15. The Career Code: Must-Know Rules for a Strategic, Stylish, and Self-Made Career
Hillary Kerr and Katherine Power
The Career Code is the third book in the Who What Wear series, the massively popular series written by entrepreneurs Katherine Power and Hillary Kerr. Aimed at ambitious women, the Career Code is chock-full of realistic “career codes,” how-to advice, and personal insights and stories from their journey from tiny company to a multibrand, multiplatform, multi-million dollar company. Chapters include advice on resume building, dressing for the job you want, and how to effectively communicate with different personalities at work.
16. You Don’t Have to Be a Shark: Creating Your Own Success
While many people believe that to be successful in sales one must possess a demanding and aggressive personality, entrepreneur and investor Robert Herjavec insists that viewpoint is nothing but a myth. Known as the “nice shark” on ABC’s hit TV show Shark Tank, Herjavec has written this new book specifically for “non-business people.” He transcends pure sales techniques to teach readers that we are each our own greatest asset, and in order to achieve our goals, we need to be able to communicate with others, position ourselves strategically, and look the part. His philosophy is simple: great salespeople are made, not born. Throughout the book, Herjavec also includes friendly and funny anecdotes and personal stories from his business career and television experiences.
17. Negotiating the Nonnegotiable: How to Resolve Your Most Emotionally Charged Conflicts
Negotiating the Nonnegotiable is the newest book by bestselling author and negotiation expert Daniel Shapiro. In this book, Shapiro reveals the five emotional forces that are most commonly to blame for strained relationships. Then, he lays out a powerful proven approach that readers can use to overcome such relationships, reconcile relationships, and reach agreement and progress in even the most challenging of personal and professional disputes.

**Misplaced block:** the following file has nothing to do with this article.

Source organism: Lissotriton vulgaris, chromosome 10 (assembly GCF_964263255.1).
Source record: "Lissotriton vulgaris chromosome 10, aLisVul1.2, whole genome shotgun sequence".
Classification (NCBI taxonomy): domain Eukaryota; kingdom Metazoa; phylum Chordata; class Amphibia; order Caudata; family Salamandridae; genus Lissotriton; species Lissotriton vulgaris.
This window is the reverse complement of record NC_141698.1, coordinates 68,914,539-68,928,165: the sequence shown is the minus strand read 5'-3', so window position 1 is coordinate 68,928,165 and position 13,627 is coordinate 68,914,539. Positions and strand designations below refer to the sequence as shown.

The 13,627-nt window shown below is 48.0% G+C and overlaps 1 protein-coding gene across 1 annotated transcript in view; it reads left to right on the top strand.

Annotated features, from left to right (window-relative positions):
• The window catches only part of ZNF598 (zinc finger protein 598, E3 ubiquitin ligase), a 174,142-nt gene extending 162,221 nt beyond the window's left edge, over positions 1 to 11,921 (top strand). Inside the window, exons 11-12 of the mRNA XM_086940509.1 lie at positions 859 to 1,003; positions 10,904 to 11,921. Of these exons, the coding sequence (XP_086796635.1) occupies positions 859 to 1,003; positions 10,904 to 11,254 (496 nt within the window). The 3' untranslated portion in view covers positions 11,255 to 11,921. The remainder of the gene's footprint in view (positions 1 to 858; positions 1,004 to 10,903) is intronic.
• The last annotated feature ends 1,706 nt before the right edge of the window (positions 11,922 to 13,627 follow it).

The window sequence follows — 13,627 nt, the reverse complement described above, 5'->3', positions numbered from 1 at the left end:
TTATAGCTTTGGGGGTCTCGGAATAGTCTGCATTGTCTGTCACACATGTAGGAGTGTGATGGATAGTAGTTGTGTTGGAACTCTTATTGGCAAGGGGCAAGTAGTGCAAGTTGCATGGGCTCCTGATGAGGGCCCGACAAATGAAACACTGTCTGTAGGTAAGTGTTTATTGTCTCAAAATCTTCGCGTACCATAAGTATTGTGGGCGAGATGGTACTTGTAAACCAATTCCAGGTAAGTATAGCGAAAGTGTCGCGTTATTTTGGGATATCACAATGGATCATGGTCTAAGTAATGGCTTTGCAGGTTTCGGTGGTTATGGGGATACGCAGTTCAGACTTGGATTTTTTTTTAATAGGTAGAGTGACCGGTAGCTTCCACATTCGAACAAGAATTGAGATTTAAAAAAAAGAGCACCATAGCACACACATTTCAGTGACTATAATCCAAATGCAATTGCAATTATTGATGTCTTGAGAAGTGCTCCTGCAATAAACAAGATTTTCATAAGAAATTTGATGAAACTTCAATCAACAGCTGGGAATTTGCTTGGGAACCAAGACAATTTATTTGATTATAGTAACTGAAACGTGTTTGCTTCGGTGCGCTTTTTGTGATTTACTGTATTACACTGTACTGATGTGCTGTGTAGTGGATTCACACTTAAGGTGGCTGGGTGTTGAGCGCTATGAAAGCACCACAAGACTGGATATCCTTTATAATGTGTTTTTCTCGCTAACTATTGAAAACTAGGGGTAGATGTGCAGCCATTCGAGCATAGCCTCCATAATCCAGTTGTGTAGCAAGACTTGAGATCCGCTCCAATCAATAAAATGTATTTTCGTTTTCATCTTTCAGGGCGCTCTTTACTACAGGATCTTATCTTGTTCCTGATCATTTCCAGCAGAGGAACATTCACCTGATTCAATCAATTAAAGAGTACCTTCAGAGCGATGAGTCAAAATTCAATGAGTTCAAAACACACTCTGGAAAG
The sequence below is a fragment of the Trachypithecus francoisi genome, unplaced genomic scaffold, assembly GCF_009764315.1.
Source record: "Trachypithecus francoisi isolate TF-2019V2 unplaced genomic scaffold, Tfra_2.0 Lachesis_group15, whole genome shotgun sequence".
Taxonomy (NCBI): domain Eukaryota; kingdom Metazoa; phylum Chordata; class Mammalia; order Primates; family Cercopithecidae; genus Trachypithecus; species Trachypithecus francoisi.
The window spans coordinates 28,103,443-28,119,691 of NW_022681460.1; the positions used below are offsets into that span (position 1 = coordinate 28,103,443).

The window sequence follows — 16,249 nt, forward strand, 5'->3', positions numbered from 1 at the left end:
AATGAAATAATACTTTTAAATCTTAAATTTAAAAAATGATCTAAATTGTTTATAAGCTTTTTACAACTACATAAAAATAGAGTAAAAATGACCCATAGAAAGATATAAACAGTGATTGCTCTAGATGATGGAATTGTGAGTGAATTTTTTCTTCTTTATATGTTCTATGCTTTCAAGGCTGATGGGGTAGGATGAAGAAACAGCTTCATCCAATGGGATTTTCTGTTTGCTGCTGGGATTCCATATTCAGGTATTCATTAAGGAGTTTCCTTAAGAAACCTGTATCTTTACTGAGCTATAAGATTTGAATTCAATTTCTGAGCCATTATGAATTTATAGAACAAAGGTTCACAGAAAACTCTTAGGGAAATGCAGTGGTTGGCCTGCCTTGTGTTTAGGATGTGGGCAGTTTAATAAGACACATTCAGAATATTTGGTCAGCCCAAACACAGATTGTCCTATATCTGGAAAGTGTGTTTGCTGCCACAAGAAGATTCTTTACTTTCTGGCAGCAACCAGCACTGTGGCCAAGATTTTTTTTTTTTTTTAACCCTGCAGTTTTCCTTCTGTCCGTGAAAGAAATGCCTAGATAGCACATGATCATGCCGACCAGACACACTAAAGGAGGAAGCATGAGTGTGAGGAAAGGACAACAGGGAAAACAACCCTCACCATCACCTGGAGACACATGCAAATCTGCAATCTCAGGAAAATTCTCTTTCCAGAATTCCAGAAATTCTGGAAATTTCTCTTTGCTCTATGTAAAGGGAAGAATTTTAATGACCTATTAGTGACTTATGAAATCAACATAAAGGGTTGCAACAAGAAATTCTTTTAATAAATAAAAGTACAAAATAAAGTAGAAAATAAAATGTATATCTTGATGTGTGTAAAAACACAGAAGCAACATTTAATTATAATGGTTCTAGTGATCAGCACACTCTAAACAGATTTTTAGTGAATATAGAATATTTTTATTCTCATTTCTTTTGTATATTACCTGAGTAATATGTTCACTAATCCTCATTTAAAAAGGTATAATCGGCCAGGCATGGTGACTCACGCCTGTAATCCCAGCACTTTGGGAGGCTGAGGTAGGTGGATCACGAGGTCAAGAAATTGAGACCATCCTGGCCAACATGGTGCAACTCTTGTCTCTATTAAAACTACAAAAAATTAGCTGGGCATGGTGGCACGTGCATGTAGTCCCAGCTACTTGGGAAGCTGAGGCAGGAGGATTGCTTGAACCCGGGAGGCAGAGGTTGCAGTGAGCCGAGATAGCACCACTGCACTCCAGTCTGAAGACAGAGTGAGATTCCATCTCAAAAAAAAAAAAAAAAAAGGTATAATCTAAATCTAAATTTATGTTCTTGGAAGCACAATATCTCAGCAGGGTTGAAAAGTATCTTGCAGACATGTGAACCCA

18. Monetizing Innovation: How Smart Companies Design the Product Around the Price
Madhaven Ramanujam and Georg Tacke
Authors Georg Tacke and Madhaven Ramanujam are two of the world’s premier pricing and monetization consultants. In Monetizing Innovation, Tacke and Ramanujam break down lessons learned over thirty years and more than 10,000 projects. Whether you’re a CEO, manager in charge of a team, or even a member on a team responsible for innovation, this nine-step approach of Monetizing Innovation is a must-read. Through illustrative case studies, personal stories, and practical advice, Tacke and Ramanujam show readers how the smartest companies design their products with an end-goal — the price and sales — in mind, and not the opposite.
19. Learning Leadership: The Five Fundamentals of Becoming an Exemplary Leader
James M. Kouzes and Barry Posner
In Learning Leadership, James M. Kouzes and Barry Posner, the authors of The Leadership Challenge and more than a dozen other bestselling books, ask the questions: How do people learn leadership? How do they learn to become leaders? This new book is their answer to those questions. Along with evidence-based strategies to ignite the habit of continuous improvement, first-hand stories, and practical examples, readers will learn the five fundamentals of becoming an exemplary leader: believe in yourself, aspire to excel, challenge yourself, engage support, and practice deliberately.
20. Black Horse Ride: The Inside Story of Lloyd’s and the Banking Crisis